Back when I was in early 20’s I was repairing a rusted out frame on some car at my dads shop.
Car was on the hoist and I was trying to weld a patch on the rusty weak section. So I had everything clamped in place and was trying to strike an arc. I was having trouble as I could not see anything of course with the hood down. So I tried once or twice and the rod stuck so I pulled it off and lifted the helmet to see where I was trying to strike the arc and I see a burn mark on the gas line. Not sure what I did after that but I hope for everyone’s sake I covered that gas line with some protection.

I like to think I am safer now. Remember this is only one of the many stupid things I did.

PS Phillip I sent this privately so not everyone in the Forum would know, so lets just keep this between us.



No worries. We will erase from our memories. :crazy_face:

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OK. I figured out a few factors in my struggle to cut thanks to this thread.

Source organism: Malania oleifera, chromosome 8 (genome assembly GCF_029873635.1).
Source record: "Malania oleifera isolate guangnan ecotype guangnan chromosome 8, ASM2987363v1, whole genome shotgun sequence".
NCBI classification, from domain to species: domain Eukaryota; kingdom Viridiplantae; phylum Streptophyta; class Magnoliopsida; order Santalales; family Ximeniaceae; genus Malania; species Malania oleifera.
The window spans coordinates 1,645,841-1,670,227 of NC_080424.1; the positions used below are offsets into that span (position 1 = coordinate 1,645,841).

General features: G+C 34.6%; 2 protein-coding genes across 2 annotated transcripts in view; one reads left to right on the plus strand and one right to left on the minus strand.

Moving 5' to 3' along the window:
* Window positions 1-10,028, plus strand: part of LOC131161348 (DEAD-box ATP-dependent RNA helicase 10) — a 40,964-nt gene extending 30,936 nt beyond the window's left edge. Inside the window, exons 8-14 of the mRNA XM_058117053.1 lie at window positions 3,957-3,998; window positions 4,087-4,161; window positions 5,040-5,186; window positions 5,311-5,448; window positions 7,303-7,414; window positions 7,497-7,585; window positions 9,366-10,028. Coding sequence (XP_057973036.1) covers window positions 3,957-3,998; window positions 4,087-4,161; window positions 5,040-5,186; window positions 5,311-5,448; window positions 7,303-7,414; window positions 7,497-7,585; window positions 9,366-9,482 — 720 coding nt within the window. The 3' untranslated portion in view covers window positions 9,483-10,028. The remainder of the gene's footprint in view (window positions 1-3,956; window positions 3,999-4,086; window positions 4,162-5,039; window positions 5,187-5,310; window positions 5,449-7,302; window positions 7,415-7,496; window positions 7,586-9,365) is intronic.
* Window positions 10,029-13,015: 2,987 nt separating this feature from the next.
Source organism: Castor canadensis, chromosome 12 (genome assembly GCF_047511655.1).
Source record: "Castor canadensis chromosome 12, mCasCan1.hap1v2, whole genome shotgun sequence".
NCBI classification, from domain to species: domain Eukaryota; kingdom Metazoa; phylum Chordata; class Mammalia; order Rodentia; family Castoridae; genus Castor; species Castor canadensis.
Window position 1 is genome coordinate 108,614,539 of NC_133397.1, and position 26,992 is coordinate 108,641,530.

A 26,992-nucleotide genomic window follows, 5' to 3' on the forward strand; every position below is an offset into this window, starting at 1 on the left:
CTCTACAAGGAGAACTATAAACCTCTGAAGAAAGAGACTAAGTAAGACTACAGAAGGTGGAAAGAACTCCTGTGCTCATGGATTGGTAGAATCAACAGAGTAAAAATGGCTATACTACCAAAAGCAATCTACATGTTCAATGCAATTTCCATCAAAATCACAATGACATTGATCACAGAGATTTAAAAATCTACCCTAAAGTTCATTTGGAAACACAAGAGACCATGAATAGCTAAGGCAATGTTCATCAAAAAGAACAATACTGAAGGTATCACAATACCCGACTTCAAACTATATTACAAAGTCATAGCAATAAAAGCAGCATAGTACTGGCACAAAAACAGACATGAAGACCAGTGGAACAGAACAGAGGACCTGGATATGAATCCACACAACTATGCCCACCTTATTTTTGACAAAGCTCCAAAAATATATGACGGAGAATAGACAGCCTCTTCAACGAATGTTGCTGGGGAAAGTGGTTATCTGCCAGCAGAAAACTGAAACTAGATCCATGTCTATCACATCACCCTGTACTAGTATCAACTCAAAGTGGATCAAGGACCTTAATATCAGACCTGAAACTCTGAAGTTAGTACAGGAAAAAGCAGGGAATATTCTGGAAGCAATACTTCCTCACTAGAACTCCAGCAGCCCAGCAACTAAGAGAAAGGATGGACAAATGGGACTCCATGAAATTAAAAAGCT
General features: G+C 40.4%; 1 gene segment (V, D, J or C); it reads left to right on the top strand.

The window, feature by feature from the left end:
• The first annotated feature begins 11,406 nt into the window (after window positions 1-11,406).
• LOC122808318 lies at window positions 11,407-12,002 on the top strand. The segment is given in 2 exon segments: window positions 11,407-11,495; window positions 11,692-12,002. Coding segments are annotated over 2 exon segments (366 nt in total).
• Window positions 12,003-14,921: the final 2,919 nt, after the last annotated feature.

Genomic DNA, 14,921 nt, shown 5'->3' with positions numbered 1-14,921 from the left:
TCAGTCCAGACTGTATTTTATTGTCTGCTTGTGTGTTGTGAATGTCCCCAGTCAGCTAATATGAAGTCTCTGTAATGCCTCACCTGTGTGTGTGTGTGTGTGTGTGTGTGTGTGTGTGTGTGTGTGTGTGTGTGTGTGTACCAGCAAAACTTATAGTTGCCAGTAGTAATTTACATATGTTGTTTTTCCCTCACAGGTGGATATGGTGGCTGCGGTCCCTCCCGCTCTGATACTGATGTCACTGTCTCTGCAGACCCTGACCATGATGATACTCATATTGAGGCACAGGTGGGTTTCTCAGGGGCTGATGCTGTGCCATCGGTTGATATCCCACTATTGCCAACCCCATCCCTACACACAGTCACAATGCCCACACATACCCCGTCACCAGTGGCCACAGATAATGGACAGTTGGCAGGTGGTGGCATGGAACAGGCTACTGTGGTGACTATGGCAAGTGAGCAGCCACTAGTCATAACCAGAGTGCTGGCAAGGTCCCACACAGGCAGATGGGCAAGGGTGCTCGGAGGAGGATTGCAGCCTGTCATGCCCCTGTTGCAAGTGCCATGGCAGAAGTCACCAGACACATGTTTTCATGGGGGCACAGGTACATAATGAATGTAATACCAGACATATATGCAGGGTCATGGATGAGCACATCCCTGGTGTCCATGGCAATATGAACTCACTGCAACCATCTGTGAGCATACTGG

Cutting lots of small test squares is a good way to hone in on optimal (adequate in my case) settings.
I increased feed rate, it was much too low and tweaked the current up a touch, I increased the supply pressure and then used the primeweld internal regulator to set the final pressure. It also seems the cut height needs to be teeny tiny.
Thanks all for your ideas.


Normal cut height is .060", which is basically the thickness of a piece of 16ga metal. Your table should have come with shims to set the torch height.

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I have an old generation table. The shims seemed to be too high and wouldn’t arc unless very very close, but perhaps it was a combination of other factors. Now that I have corrected the feed rate, I’ll try again.

Again, if it won’t arc without being very close to the table, something is wrong with the torch.

It should pilot arc with no metal around it.